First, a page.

Medical and Neuroscience Applications of Computational Anatomy

Paul Thompson
School of Medicine

Great progress has been made in developing mathematical algorithms to analyze 3D
brain images. Drawing upon large image databases, powerful computer algorithms can
now detect disease-specific patterns of brain structure and function. In one approach, we
and others have created statistical atlases to measure how the brain varies across age
and gender, across time, in health and disease, and in large human populations. We
model brain structures as 3D curves and surfaces. Flows, metrics, and statistical fields
are defined on these manifolds, and used to detect anatomical differences across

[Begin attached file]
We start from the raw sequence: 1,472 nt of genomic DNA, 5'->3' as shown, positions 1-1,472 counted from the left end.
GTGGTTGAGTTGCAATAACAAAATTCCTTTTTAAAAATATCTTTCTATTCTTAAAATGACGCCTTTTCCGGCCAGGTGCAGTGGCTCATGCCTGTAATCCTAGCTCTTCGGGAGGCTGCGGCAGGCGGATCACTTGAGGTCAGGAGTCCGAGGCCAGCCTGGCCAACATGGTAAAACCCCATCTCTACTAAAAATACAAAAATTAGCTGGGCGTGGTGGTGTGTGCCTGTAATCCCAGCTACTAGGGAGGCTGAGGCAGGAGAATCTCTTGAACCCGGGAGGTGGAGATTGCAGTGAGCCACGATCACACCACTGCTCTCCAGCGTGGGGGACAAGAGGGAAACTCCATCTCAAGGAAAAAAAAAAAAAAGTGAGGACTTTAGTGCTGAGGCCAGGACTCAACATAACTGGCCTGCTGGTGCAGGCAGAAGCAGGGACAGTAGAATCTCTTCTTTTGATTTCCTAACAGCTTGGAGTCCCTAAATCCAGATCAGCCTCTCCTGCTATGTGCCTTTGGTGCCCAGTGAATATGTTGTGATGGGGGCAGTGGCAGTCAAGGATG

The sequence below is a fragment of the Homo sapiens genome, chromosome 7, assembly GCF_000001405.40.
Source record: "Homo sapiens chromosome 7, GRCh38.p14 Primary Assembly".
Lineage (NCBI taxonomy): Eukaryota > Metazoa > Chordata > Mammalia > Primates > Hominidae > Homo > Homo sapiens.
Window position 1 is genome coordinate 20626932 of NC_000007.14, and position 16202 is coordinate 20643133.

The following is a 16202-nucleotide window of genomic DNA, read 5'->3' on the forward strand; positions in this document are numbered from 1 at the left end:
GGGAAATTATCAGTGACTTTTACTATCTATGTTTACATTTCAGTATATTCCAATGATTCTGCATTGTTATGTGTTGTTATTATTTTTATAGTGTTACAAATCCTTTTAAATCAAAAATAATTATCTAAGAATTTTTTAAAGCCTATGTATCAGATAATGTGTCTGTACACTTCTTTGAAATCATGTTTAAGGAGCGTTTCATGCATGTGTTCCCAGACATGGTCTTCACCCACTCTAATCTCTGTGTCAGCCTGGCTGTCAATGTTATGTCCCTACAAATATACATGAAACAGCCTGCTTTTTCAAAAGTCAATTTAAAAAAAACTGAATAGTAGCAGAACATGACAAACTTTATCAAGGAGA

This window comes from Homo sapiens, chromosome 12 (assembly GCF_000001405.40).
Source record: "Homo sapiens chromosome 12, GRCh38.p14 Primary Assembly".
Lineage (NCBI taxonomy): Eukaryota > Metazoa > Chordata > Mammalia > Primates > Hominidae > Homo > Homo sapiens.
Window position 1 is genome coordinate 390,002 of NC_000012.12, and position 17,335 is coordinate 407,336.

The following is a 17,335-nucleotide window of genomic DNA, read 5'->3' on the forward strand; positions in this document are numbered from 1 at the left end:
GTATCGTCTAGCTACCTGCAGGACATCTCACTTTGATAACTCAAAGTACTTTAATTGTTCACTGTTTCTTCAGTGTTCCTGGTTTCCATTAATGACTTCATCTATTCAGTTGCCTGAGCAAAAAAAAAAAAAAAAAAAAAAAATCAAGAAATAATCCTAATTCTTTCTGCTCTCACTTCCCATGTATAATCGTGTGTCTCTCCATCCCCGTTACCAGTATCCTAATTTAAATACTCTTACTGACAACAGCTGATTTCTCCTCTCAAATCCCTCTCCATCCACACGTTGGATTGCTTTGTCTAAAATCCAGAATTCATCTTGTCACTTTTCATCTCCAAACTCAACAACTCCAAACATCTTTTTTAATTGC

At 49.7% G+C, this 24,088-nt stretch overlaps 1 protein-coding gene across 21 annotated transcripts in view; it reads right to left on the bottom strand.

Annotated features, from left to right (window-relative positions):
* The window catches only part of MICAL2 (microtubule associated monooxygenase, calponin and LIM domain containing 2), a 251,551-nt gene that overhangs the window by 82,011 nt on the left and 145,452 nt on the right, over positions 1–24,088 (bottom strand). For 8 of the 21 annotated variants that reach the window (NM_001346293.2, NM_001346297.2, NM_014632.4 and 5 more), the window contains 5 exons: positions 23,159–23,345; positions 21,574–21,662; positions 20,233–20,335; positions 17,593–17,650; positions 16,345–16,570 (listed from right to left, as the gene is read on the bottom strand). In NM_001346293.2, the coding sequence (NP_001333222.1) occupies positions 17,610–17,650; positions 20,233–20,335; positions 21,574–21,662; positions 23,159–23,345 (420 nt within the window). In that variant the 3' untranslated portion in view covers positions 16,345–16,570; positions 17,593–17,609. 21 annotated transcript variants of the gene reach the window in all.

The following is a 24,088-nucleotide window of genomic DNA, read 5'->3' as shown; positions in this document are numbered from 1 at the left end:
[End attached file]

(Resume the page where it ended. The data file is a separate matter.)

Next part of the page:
subjects or groups. A mathematical framework based on covariant partial differential
equations (PDEs), pull-backs of mappings under harmonic flows, and high-dimensional
random fields is used encode anatomical variations in a brain image database (N>1000
scans). We use this reference information to detect brain abnormalities in Alzheimer's
disease and schizophrenia, including how the brain changes over time, and responds to
medication. This has revealed surprising patterns that were not apparent in individual
brain images, visualizing in detail how disease and development impact the brain.

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